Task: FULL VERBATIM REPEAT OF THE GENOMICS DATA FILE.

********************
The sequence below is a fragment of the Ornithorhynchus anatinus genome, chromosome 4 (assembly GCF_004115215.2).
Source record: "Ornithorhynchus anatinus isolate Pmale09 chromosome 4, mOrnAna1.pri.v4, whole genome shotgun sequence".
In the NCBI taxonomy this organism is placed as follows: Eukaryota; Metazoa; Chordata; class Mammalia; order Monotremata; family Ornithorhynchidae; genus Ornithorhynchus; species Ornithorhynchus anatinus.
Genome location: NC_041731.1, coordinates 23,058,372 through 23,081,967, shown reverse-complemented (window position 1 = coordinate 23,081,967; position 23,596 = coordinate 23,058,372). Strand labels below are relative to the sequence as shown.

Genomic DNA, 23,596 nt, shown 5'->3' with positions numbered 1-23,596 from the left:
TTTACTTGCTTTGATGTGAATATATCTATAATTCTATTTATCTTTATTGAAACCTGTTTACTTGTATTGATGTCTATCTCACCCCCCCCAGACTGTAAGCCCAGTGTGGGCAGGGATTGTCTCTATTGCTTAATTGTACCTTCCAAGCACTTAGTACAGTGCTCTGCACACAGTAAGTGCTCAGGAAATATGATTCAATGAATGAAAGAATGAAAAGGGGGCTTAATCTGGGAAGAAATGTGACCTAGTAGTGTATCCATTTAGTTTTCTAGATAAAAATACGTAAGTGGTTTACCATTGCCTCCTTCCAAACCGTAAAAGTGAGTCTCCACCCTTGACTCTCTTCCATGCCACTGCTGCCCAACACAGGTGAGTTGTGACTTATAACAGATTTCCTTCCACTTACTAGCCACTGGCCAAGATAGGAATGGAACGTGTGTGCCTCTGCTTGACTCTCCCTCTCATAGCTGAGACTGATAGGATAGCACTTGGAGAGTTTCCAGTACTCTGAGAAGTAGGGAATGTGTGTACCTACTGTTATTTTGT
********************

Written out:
The sequence below is a fragment of the Ornithorhynchus anatinus genome, chromosome 4 (assembly GCF_004115215.2).
Source record: "Ornithorhynchus anatinus isolate Pmale09 chromosome 4, mOrnAna1.pri.v4, whole genome shotgun sequence".
In the NCBI taxonomy this organism is placed as follows: Eukaryota; Metazoa; Chordata; class Mammalia; order Monotremata; family Ornithorhynchidae; genus Ornithorhynchus; species Ornithorhynchus anatinus.
Genome location: NC_041731.1, coordinates 23,058,372 through 23,081,967, shown reverse-complemented (window position 1 = coordinate 23,081,967; position 23,596 = coordinate 23,058,372). Strand labels below are relative to the sequence as shown.

Genomic DNA, 23,596 nt, shown 5'->3' with positions numbered 1-23,596 from the left:
TTTACTTGCTTTGATGTGAATATATCTATAATTCTATTTATCTTTATTGAAACCTGTTTACTTGTATTGATGTCTATCTCACCCCCCCCAGACTGTAAGCCCAGTGTGGGCAGGGATTGTCTCTATTGCTTAATTGTACCTTCCAAGCACTTAGTACAGTGCTCTGCACACAGTAAGTGCTCAGGAAATATGATTCAATGAATGAAAGAATGAAAAGGGGGCTTAATCTGGGAAGAAATGTGACCTAGTAGTGTATCCATTTAGTTTTCTAGATAAAAATACGTAAGTGGTTTACCATTGCCTCCTTCCAAACCGTAAAAGTGAGTCTCCACCCTTGACTCTCTTCCATGCCACTGCTGCCCAACACAGGTGAGTTGTGACTTATAACAGATTTCCTTCCACTTACTAGCCACTGGCCAAGATAGGAATGGAACGTGTGTGCCTCTGCTTGACTCTCCCTCTCATAGCTGAGACTGATAGGATAGCACTTGGAGAGTTTCCAGTACTCTGAGAAGTAGGGAATGTGTGTACCTACTGTTATTTTGT